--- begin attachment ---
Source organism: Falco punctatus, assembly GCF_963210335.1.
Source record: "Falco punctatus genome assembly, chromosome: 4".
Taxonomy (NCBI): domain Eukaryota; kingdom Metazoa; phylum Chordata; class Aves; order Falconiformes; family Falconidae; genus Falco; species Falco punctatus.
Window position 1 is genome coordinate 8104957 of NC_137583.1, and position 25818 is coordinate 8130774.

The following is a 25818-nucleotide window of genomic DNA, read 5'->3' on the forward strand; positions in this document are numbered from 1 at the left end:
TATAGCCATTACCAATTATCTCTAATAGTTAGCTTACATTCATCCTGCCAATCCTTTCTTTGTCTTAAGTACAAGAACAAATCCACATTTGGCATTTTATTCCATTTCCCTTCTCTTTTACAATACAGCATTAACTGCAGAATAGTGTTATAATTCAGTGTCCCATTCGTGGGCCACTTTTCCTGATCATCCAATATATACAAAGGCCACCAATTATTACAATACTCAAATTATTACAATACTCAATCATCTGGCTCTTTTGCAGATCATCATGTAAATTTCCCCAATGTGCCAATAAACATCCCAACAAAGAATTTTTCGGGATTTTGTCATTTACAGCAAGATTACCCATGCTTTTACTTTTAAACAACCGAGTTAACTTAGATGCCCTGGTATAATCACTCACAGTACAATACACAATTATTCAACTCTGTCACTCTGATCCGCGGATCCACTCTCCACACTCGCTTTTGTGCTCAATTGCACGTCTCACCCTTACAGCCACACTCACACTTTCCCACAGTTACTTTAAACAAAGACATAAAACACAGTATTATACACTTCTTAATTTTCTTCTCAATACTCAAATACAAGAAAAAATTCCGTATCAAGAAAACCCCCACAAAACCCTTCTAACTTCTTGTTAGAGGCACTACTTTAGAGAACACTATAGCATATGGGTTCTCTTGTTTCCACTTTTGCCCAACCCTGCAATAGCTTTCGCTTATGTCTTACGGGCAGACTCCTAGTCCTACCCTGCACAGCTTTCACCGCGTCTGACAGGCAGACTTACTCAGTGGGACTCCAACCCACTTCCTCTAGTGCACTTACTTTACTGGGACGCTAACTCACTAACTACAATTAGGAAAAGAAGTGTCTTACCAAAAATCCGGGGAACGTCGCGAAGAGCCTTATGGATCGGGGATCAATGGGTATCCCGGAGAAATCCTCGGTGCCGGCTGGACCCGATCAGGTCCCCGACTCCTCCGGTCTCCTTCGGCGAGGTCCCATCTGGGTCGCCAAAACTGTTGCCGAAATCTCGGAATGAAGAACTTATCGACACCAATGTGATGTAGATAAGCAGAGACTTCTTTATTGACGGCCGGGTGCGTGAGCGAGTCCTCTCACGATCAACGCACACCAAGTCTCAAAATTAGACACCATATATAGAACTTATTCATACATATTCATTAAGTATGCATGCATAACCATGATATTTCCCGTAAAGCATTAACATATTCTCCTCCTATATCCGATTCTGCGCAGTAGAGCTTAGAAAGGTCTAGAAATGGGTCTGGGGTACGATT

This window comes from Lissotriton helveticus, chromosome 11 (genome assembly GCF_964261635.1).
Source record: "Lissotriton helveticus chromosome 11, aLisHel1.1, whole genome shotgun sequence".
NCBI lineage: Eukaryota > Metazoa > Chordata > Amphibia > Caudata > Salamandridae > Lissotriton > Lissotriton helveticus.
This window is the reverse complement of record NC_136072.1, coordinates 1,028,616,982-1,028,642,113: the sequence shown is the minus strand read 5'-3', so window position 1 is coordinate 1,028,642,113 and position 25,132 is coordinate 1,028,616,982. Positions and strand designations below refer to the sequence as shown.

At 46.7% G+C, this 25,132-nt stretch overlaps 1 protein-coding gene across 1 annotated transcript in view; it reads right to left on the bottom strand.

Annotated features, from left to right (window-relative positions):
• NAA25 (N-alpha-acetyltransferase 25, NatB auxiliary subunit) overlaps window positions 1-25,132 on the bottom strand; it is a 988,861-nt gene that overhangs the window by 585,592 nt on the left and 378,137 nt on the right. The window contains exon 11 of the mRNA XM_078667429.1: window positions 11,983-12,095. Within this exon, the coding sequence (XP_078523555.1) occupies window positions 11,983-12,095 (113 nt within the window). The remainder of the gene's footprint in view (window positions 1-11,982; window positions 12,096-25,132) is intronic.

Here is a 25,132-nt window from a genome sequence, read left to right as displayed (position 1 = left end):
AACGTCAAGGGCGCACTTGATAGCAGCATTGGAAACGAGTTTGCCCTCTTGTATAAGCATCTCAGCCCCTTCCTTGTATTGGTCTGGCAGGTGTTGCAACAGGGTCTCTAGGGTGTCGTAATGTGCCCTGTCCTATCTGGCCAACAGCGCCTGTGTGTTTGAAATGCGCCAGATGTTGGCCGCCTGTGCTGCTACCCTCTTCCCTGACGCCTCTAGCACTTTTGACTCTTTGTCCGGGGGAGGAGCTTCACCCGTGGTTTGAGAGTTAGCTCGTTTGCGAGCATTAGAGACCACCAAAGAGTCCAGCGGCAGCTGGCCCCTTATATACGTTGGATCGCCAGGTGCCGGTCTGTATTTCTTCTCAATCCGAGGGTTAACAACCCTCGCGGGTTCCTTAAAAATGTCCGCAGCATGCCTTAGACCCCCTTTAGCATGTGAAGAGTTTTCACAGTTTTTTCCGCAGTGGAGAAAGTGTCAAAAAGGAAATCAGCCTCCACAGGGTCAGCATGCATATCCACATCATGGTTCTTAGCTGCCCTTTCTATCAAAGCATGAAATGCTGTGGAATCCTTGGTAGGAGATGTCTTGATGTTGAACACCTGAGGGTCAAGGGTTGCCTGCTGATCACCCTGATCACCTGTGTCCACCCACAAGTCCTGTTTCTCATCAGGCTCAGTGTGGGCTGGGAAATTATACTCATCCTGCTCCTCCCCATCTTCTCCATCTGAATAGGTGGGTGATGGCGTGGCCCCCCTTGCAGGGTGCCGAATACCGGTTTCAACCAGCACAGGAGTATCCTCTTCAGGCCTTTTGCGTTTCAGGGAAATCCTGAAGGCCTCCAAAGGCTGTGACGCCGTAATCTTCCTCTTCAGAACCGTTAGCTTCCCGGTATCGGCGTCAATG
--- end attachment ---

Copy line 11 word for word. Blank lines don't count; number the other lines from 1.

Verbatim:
At 46.7% G+C, this 25,132-nt stretch overlaps 1 protein-coding gene across 1 annotated transcript in view; it reads right to left on the bottom strand.